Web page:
Poverty's No Crime - One In A Million

Year of Release: 2001
Label: InsideOut
Catalog Number: IOMCD 078
Format: CD
Total Time: 59:24:00

Since the release of the band's Slave To The Mind album, more input has gone in the creation of the follow-up, fine tuning the already astounding collaboration. In order to enhance the sound, new keyboard player Jörg Springub stepped in in order to deliver extra layers of keys, backing the fierce guitar riffs.

Having toured as support to Virgin Steele and Angra, the band has certainly evolved into one of the leading German prog-metal outfits, stepping into the footsteps of Vanden Plas and Ivanhoe. Maybe the main negative point about the new release has to be the production, which was done by the band themselves. Especially where the sound of the drums is concerned, it lacks a professional end result. Sometimes certain bands decide to record the drums in a different studio altogether because they know how important that sound is within the context of the entire album. Here the sound is rather thin and muddy, which doesn't do the rest of the music any justice. That doesn't mean you won't like this release, as there's plenty to enjoy, but I simply mean this release could have taken the band one step further on the ladder of recognition, which sadly it will have to postpone. Hopefully though the band will see the importance of this vital element and use an outside producer for their next output.

At certain times, it's like listening to dual guitars, such as during "Incognito," where snippets of Wishbone Ash filter through. The lush keyboards introduce the symphonic nature of the arrangement, whilst drums and vocals concentrate on the pure rock'n roll element in the music. The same balance is also apparent during "Just A Dream," sporting a nice guitar solo from Marco. Sadly, towards the end the already mentioned "muddy" sound of the drums are very distinctive, almost sounding over-modulated in the heavy parts. When the powerful sound of the drums dim, it does the entire arrangement a lot of good, enabling every instrument to shine in more detail, such as in the middle section of "The Stranger Within," which has guitar and bass back-to-back, making way for yet another stunning solo. Towards the end some acoustic trimmings are added adding to the diversity of this track.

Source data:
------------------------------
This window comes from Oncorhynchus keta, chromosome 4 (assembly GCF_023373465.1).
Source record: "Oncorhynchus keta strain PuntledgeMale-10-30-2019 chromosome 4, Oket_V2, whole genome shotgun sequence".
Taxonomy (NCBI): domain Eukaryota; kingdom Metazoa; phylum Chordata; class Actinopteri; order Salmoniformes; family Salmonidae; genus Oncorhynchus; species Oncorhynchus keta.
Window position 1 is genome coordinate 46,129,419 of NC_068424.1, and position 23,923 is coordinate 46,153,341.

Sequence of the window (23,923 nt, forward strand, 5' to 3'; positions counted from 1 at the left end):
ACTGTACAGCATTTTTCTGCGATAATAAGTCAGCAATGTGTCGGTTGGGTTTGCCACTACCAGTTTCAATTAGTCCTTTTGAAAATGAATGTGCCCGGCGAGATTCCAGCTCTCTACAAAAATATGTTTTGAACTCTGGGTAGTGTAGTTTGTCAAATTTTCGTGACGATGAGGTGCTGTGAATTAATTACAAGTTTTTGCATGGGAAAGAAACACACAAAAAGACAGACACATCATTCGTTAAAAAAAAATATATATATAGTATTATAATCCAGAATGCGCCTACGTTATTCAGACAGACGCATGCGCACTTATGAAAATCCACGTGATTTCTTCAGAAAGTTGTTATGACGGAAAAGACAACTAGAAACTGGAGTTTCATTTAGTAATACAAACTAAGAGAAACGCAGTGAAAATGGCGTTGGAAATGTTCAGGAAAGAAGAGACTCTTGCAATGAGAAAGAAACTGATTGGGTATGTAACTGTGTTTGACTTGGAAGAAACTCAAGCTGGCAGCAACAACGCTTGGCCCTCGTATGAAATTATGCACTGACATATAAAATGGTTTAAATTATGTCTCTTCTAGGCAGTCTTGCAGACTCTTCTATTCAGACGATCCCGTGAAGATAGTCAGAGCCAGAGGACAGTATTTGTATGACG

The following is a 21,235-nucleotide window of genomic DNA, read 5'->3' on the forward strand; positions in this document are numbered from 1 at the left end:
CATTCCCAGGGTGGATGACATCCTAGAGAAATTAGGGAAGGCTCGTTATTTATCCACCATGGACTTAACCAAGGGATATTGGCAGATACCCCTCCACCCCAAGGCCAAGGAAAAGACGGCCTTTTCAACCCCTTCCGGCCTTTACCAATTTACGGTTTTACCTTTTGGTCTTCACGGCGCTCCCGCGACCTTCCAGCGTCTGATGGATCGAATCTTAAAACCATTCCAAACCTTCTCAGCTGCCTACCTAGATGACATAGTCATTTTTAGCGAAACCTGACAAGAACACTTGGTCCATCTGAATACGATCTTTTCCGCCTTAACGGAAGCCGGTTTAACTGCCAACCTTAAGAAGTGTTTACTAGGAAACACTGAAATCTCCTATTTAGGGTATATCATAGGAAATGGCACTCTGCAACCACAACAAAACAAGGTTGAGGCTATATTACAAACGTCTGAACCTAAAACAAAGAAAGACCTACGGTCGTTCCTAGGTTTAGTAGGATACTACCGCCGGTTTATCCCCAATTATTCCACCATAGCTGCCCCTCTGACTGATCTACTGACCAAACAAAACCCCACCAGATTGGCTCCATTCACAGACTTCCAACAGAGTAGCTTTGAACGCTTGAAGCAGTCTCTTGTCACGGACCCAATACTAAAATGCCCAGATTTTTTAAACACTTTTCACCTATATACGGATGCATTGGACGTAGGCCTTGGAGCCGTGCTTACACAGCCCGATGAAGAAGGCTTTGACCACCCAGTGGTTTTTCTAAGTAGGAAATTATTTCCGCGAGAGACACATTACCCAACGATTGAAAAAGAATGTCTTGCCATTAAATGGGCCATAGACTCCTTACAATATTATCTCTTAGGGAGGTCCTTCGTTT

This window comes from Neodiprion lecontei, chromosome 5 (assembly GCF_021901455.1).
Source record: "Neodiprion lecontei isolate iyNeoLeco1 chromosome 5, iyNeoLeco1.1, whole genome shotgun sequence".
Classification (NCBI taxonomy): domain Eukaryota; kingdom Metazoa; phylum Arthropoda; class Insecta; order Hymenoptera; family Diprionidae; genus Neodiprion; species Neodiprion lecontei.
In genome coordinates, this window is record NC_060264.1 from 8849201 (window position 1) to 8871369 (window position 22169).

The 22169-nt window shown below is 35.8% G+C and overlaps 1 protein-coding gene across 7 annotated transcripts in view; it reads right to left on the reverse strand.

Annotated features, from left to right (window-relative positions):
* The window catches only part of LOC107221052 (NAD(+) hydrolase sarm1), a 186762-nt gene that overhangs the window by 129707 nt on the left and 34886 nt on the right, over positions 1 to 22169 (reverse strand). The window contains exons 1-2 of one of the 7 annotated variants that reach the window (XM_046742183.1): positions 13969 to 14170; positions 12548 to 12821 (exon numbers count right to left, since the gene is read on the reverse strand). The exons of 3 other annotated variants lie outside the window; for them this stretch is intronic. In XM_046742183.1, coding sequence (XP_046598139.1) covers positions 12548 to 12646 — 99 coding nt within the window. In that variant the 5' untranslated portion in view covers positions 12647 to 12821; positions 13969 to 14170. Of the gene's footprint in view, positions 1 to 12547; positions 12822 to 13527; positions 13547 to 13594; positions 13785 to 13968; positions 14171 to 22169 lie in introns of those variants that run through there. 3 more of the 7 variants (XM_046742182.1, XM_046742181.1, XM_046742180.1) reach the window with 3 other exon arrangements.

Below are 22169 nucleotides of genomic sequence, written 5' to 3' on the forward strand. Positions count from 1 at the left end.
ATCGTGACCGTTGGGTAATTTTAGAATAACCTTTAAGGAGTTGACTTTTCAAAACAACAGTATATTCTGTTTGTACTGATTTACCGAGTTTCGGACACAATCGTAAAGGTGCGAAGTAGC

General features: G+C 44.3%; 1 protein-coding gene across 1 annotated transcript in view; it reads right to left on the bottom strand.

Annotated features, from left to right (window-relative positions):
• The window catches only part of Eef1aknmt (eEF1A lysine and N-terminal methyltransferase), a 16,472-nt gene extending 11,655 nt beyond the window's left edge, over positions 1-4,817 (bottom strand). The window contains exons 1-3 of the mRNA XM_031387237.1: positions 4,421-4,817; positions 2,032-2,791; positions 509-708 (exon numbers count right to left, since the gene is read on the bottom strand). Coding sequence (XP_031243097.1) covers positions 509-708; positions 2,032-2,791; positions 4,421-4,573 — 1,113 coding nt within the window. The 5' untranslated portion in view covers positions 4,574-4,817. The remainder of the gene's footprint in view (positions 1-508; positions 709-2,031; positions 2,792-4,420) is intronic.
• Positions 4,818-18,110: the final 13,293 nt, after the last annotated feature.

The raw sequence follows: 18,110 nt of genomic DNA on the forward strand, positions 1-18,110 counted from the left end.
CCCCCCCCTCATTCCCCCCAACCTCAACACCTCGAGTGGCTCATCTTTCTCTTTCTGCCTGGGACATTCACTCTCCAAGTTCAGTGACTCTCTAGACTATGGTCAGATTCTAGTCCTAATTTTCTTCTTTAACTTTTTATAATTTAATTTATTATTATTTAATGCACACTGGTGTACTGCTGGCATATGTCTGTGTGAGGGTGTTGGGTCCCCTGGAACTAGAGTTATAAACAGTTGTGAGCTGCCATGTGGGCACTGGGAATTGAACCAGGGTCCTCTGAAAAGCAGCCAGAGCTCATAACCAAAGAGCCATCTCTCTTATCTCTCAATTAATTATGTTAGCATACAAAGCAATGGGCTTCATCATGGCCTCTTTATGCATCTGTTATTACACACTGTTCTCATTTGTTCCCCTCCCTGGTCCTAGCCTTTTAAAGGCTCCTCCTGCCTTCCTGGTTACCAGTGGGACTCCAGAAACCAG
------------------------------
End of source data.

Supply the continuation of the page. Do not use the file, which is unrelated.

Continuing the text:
"Logan 5" is the perfect example of how a trillion different atmospheres can fit into one song. Uptempo and laidback, guitar and keys go hand in hand in order to deliver a stunning instrumental that will please the most demanding prog-metal fans. As the album goes on, the material becomes more mature, more daring, in respect of merging different approaches, such as in "Open To Attack," which has both guitars battling it out, accompanied by double bass drum. The rest of the material isn't bad, but won't keep me up all night, that's for sure! The first pressing of the album (just how many units are we talking about here?) also sports the Rush cover "Distant Early Warning." You have to get used to hearing this song without the typical high pitched voice of Geddy Lee! And Andres Tegeler isn't Neil Peart either, so instead of the unique Rush combination, the result here is rather bland. One In A Million certainly doesn't live up to its title. It would have been more appropriate to call it One In Every Dozen!

The Stolen Eye (1:16) / Ancient Lies (5:13) / Incognito (7:24) / Just A Dream (5:30) / The Stranger Within (10:50) / Logan 5 (4:23) / Open To Attack (7:17) / Point Of View (4:) / Dare To Fly (8:34) Bonus track On First Pressing Only: Distant Early Warning (4:52)

Andreas Tegeler - drums
Jörg Springub - keyboards
Marco Ahrens - guitar
Volker Walsemann - vocals, guitar, keyboard

Symbiosis (1995)
Autumn Years (1996)
Slave To The Mind (1999)
One In A Million (2001)
The Chemical Chaos (2003)
Save My Soul (2007)

Genre: Progressive-Power Metal

Origin DE

Added: June 13th 2001
Reviewer: John "Bobo" Bollenberg

Artist website: www.povertys-no-crime.de
Hits: 813
Language: english


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